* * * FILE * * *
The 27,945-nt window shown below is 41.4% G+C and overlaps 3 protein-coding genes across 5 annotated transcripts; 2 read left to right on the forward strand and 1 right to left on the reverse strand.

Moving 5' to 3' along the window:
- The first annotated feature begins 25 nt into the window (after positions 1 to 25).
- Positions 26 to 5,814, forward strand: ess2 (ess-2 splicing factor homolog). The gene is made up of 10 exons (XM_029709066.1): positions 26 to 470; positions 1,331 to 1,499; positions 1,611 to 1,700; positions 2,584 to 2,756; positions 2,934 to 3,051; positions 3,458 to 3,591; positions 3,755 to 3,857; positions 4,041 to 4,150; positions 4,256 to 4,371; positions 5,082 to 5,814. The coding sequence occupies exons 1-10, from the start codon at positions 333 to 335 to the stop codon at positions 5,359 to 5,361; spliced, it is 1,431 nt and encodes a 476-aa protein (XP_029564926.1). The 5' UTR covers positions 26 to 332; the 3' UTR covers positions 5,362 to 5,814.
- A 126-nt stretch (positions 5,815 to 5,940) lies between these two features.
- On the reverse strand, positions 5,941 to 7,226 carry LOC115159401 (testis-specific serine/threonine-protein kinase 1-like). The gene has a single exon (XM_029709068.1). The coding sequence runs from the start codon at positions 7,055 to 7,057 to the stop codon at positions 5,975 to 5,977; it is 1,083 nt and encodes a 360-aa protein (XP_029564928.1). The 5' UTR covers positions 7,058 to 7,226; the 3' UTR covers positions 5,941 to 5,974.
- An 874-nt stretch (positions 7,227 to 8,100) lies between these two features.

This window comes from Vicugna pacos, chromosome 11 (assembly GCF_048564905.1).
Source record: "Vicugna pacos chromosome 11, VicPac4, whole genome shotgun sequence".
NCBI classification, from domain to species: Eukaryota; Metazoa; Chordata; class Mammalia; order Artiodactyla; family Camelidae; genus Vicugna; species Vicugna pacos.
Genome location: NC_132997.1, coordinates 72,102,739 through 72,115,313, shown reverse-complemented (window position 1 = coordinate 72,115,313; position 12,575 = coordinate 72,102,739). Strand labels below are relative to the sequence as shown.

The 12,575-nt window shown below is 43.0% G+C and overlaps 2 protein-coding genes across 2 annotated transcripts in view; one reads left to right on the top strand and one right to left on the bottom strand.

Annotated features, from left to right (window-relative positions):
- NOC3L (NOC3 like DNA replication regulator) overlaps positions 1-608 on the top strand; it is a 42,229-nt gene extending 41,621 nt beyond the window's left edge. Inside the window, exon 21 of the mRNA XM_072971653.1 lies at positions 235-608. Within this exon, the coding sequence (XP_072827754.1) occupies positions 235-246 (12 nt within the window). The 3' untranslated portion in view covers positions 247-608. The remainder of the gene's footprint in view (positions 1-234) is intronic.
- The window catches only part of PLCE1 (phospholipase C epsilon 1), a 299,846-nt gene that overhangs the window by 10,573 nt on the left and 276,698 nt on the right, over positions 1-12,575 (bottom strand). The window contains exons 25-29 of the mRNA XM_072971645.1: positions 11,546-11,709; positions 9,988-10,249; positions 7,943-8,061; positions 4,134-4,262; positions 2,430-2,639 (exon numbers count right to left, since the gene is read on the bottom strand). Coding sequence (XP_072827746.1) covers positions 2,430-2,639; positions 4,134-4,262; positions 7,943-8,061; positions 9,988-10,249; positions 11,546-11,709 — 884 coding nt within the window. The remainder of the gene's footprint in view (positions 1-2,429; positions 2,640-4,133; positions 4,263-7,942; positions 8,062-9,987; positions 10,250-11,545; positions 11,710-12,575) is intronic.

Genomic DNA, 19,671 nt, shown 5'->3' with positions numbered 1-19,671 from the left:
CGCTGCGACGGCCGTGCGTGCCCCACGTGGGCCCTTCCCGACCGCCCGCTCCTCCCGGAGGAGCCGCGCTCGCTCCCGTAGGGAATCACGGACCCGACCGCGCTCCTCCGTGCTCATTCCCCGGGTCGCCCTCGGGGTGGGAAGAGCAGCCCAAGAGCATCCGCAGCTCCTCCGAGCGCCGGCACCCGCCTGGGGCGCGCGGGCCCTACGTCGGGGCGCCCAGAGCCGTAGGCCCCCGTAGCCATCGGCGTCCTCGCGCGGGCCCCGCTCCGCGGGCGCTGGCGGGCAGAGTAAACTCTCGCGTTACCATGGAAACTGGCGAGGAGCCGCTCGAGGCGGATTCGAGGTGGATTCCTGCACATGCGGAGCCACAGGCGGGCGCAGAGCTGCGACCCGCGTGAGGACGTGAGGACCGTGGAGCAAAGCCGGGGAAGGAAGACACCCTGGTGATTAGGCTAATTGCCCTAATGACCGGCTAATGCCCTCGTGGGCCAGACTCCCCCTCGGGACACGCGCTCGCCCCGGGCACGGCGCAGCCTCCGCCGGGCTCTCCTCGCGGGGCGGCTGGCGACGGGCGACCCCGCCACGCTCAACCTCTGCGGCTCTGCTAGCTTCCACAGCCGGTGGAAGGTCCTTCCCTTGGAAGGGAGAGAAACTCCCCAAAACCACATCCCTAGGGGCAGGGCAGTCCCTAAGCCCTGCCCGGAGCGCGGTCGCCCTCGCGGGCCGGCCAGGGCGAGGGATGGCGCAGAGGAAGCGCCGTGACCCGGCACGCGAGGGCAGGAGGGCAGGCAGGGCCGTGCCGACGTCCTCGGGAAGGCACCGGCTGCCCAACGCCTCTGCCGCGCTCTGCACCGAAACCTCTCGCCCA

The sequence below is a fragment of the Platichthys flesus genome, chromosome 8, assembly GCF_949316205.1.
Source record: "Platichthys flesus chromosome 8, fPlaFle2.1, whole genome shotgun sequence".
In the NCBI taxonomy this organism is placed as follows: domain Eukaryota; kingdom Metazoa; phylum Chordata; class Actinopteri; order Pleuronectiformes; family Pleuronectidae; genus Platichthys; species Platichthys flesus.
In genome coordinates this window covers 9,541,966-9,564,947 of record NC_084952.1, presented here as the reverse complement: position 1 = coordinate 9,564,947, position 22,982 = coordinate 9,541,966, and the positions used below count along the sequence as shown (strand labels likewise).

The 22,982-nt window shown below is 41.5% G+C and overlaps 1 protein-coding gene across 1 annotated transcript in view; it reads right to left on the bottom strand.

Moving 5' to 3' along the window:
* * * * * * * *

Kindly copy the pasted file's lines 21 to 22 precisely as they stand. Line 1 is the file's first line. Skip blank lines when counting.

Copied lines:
In genome coordinates this window covers 9,541,966-9,564,947 of record NC_084952.1, presented here as the reverse complement: position 1 = coordinate 9,564,947, position 22,982 = coordinate 9,541,966, and the positions used below count along the sequence as shown (strand labels likewise).

The 22,982-nt window shown below is 41.5% G+C and overlaps 1 protein-coding gene across 1 annotated transcript in view; it reads right to left on the bottom strand.